Rules of Engagement
Social media transforms your marketing efforts and captivities your audience. Why wait?
Because many vendors at a farmer's market often sell identical produce, you might buy fruit or vegetables indiscriminately.
But if you knew that one vendor followed sustainable growing practices or that its proceeds went to a local charity, your purchases may be more selective. And even if you don't feel this new knowledge is valuable, you still have access to something new: information that distinguishes one vendor from another. At its most basic level, using social media as a marketing tool can provide this differentiation. Indeed, despite its reputation as a personal way to stay in touch with close friends and family, social media is an ideal tool to promote your organization or practice and breathe new life into your marketing efforts.
However, it's up to each industry and specialty to decide how to use social media by answering such questions as "How can I measure return on investment (ROI)?" and "Which platforms should I use?" Nevertheless, responses to one question — "Why should I?" — will likely drive an organization's social media efforts.
Answering Big Questions
"The main reason to participate in social media is to increase visibility and develop a long-term, interactive, and two-way relationship with patients and referring physicians," says Garry Choy, M.D., MSc, radiologist at Massachusetts General Hospital in Boston, whose social media passion led to his membership on the hospital's social media committee. "An innovative radiology practice adopts social media — our specialty is at the forefront of medicine and technology, and social media participation is a reflection of that," he adds.
"Social media really helps sell practices' personalities and provides an emotional connection," says Kim Longeteig, principal of Ali'i Marketing & Design, which specializes in marketing for imaging practices. Longeteig has been active in the Radiology Business Management Association, presenting "Social Media Marketing Strategies," at its 2010 and 2011 Building Better Radiology Marketing Programs events. "Radiology practices are all trying to figure out how social media fits into their groups," she notes.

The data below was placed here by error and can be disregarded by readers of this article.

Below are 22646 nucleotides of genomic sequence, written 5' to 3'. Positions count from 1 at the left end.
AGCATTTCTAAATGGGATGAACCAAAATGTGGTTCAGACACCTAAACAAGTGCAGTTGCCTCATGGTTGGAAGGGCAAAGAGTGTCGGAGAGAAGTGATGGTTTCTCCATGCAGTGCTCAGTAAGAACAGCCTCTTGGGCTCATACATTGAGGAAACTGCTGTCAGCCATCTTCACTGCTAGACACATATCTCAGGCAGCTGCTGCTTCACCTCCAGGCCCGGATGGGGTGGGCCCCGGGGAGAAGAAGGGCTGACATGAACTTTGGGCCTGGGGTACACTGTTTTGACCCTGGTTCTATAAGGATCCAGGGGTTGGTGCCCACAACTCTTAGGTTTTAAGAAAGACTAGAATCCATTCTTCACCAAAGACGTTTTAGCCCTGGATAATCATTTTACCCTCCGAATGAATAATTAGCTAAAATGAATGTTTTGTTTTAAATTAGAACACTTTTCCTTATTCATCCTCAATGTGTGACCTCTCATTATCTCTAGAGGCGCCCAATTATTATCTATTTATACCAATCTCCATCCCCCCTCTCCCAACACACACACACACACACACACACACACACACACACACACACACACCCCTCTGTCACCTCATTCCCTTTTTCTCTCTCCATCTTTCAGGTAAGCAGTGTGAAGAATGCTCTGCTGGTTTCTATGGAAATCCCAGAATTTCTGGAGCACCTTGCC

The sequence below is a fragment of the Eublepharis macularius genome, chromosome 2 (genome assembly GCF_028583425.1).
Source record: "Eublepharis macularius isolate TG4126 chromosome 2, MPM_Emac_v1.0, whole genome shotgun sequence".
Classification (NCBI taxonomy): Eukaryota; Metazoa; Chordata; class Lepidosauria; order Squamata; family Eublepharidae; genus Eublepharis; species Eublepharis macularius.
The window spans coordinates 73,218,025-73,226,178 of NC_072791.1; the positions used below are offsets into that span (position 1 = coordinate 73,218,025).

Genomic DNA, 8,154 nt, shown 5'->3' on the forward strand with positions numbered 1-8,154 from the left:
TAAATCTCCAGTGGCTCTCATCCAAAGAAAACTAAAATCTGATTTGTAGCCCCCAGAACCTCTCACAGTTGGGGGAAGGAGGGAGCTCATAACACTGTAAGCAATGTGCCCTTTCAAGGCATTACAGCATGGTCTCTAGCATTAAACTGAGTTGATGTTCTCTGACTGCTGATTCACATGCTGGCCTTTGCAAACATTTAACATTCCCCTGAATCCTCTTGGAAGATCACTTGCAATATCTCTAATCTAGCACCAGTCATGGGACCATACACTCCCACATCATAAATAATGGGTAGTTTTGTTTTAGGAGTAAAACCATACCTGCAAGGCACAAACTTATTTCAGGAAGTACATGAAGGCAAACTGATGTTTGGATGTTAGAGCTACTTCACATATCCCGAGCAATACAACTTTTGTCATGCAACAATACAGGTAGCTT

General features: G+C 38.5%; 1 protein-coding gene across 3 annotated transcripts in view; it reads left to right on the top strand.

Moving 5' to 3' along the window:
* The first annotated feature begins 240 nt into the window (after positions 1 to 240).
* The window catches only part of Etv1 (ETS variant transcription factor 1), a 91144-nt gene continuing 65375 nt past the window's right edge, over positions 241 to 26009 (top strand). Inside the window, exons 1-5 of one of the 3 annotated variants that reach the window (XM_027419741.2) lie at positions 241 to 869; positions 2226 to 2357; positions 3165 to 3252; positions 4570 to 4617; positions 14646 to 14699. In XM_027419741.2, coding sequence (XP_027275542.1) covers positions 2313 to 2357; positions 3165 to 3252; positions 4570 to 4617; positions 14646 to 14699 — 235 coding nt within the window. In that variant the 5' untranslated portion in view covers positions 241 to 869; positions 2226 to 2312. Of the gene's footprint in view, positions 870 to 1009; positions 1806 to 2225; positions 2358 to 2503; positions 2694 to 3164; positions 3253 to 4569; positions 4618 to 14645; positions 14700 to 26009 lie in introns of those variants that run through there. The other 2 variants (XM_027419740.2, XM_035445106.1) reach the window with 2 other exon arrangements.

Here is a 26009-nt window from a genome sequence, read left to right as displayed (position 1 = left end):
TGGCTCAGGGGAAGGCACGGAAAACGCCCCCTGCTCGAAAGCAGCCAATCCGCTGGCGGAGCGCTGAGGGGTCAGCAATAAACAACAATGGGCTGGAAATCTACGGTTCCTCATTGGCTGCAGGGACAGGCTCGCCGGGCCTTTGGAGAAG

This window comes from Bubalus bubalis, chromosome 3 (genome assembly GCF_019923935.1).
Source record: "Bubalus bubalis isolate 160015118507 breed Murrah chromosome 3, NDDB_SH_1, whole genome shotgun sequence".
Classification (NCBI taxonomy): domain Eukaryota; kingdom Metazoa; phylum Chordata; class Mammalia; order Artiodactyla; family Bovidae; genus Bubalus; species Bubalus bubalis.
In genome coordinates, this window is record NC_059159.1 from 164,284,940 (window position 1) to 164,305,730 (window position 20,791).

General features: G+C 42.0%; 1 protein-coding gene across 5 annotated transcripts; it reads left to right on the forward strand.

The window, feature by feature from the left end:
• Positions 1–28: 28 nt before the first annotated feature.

But even practices that realize this trend have fallen behind or not adopted any kind of social media. "Some don't know how to use social media," says Choy. "People in health care often need more evidence that anything — including social media — works."
New evidence in favor of social media's utility may sway the uninformed or naysayers. In an October 2011 survey from research and consulting organization YouGov, 57 percent of respondents said that a hospital's social media presence was likely to have a strong impact on their decision to seek treatment at that hospital. Additionally, 81 percent of consumers in the survey believe that if a hospital has a strong social media presence, they are likely to be more cutting-edge. It's not difficult to see how some of these same attitudes could trickle down to radiology departments and even private practices.
Longeteig isn't surprised at the survey results and feels that if practices are still on the fence, they should consider that "[social media] is the trend in how people communicate." And if you think that it is only for large radiology departments like the one at Massachusetts General Hospital, think again. "Big and small practices all have the same goal — to market to referring physicians and patients and bring them into the practice," Longeteig adds. "Social media can help do all of this."
Who Should Run Your Efforts?